The longest diameter of tumor as a parameter of endoscopic resection in early gastric cancer

In comparison with tumor area

Yoo Jin Um, Hae Won Kim, Da Hyun Jung, Jie-Hyun Kim, Jae Jun Park, Young Hoon Youn, HyoJin Park, Jong Won Kim, Seung Ho Choi, Sung Hoon Noh

Research output: Contribution to journalArticle

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Abstract

Background and aim Tumor burden is important to predict clinical behaviors of cancer such as lymph node metastasis (LNM). Tumor size has been used as a parameter of tumor burden such as indication of endoscopic resection in early gastric cancer (EGC) to predict LNM. Thus, we aimed to investigate whether tumor area can be more helpful to predict clinical behaviors than longest diameter of tumor in EGC. Patients and methods 3,059 patients who underwent gastrectomy for EGC were reviewed retrospectively. Tumor area was calculated by multiplying long and short diameter of the tumor in surgical specimen. Longest diameter means maximal longitudinal diameter of tumor in specimen. Clinicopathologic features were compared between longest diameter and area using area under receiver operating characteristic (AUROC) curves. Results Longest diameter and area of tumor showed a strong correlation (correlation coefficient 0.859, p<0.01). The cutoff value for prediction of LNM was 20 mm of longest diameter of tumor and 270 mm 2 of tumor area. There was no significant difference between longest diameter and area for prediction of LNM (AUC 0.850 vs. 0.848, respectively). In differentiated-type EGC and undifferentiated-type EGC, there was no significant difference between longest diameter and area for prediction of LNM. Among mucosal or submucosal cancer prediction value of LNM between longest diameter and area was not significantly different. Conclusion Tumor area may not be more helpful to predict LNM than longest diameter in EGC. Therefore, the longest diameter of tumor may be sufficient as an indicator of tumor burden in EGC.

Original languageEnglish
Article numbere0189649
JournalPloS one
Volume12
Issue number12
DOIs
Publication statusPublished - 2017 Dec 1

Fingerprint

stomach neoplasms
resection
Stomach Neoplasms
Tumors
neoplasms
Neoplasms
metastasis
Lymph Nodes
lymph nodes
Neoplasm Metastasis
Tumor Burden
prediction
Gastrectomy
ROC Curve
Area Under Curve

All Science Journal Classification (ASJC) codes

  • Biochemistry, Genetics and Molecular Biology(all)
  • Agricultural and Biological Sciences(all)

Cite this

Um, Yoo Jin ; Kim, Hae Won ; Jung, Da Hyun ; Kim, Jie-Hyun ; Park, Jae Jun ; Youn, Young Hoon ; Park, HyoJin ; Kim, Jong Won ; Choi, Seung Ho ; Noh, Sung Hoon. / The longest diameter of tumor as a parameter of endoscopic resection in early gastric cancer : In comparison with tumor area. In: PloS one. 2017 ; Vol. 12, No. 12.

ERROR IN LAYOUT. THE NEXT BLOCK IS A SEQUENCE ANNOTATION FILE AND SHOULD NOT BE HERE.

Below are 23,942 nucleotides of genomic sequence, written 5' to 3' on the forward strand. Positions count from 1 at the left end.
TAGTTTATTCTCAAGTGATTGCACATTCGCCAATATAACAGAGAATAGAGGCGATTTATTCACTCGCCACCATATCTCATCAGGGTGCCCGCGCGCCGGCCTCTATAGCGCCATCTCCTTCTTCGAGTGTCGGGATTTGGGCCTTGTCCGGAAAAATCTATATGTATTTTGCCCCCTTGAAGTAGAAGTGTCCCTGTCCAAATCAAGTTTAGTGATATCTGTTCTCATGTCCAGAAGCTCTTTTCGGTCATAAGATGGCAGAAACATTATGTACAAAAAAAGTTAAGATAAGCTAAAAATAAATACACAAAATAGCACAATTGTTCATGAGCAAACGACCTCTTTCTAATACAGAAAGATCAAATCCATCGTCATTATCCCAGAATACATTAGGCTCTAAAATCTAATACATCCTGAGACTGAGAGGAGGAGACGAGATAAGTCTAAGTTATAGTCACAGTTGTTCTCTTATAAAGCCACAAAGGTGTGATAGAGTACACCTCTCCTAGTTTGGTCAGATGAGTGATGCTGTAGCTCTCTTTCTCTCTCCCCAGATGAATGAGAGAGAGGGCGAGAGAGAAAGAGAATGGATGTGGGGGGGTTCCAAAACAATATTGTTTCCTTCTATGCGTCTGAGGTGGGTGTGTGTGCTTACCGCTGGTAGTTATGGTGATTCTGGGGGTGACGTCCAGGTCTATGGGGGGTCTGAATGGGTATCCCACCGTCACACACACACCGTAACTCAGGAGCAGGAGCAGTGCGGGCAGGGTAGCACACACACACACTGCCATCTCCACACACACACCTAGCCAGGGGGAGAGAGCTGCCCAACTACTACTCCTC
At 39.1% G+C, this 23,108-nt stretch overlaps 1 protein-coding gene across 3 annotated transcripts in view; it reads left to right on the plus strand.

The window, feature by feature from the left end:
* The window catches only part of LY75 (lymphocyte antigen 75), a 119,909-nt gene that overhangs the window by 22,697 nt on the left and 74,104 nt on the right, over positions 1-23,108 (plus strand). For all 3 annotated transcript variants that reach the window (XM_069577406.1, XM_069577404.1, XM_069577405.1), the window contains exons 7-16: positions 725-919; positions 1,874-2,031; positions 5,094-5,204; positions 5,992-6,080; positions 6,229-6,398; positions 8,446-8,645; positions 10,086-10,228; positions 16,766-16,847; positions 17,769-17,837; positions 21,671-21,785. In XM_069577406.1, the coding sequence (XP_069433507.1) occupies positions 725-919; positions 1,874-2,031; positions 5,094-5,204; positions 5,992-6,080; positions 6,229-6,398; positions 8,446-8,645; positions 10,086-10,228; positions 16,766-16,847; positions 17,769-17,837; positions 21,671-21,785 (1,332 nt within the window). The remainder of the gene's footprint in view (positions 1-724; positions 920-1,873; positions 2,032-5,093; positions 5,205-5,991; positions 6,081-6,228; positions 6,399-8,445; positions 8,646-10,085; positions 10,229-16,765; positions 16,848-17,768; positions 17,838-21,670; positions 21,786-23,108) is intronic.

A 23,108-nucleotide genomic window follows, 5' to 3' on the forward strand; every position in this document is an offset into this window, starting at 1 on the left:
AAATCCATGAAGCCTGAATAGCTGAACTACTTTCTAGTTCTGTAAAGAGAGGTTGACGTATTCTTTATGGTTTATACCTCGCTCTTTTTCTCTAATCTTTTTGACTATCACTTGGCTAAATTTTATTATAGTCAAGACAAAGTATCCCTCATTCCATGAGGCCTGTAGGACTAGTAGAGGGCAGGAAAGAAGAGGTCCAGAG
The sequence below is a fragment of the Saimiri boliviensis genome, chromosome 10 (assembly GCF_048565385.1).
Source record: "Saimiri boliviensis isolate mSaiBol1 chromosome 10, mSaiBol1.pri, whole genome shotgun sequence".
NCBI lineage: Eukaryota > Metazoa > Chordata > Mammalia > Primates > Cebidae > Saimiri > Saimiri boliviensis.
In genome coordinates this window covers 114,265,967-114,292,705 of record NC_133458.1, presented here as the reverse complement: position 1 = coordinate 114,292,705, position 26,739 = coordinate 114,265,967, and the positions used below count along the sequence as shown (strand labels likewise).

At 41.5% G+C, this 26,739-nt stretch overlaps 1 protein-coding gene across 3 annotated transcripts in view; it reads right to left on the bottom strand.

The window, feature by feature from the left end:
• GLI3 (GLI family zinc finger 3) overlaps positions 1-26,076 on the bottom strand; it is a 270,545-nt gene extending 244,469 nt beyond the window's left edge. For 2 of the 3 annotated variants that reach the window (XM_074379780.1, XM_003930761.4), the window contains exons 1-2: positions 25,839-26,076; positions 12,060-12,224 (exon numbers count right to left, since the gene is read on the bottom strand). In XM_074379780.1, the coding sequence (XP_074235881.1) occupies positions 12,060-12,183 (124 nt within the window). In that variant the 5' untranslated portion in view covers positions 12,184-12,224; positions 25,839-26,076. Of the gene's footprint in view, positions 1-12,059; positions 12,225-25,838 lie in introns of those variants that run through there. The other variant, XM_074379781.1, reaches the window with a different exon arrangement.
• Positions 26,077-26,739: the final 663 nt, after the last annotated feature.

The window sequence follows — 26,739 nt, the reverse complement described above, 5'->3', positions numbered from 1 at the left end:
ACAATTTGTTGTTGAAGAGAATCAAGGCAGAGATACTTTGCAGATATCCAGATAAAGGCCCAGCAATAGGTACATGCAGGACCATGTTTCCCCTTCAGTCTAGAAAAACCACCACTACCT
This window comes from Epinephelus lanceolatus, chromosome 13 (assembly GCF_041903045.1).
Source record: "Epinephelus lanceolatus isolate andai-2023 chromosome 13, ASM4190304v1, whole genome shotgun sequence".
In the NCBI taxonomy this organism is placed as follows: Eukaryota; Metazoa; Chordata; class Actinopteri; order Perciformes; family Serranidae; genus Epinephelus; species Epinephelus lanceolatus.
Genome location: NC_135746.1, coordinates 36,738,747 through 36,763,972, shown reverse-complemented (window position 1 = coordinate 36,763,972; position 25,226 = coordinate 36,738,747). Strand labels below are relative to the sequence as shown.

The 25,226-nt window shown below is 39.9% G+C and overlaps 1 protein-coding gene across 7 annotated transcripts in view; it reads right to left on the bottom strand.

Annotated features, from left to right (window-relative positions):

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abstract = "Background and aim Tumor burden is important to predict clinical behaviors of cancer such as lymph node metastasis (LNM). Tumor size has been used as a parameter of tumor burden such as indication of endoscopic resection in early gastric cancer (EGC) to predict LNM. Thus, we aimed to investigate whether tumor area can be more helpful to predict clinical behaviors than longest diameter of tumor in EGC. Patients and methods 3,059 patients who underwent gastrectomy for EGC were reviewed retrospectively. Tumor area was calculated by multiplying long and short diameter of the tumor in surgical specimen. Longest diameter means maximal longitudinal diameter of tumor in specimen. Clinicopathologic features were compared between longest diameter and area using area under receiver operating characteristic (AUROC) curves. Results Longest diameter and area of tumor showed a strong correlation (correlation coefficient 0.859, p<0.01). The cutoff value for prediction of LNM was 20 mm of longest diameter of tumor and 270 mm 2 of tumor area. There was no significant difference between longest diameter and area for prediction of LNM (AUC 0.850 vs. 0.848, respectively). In differentiated-type EGC and undifferentiated-type EGC, there was no significant difference between longest diameter and area for prediction of LNM. Among mucosal or submucosal cancer prediction value of LNM between longest diameter and area was not significantly different. Conclusion Tumor area may not be more helpful to predict LNM than longest diameter in EGC. Therefore, the longest diameter of tumor may be sufficient as an indicator of tumor burden in EGC.",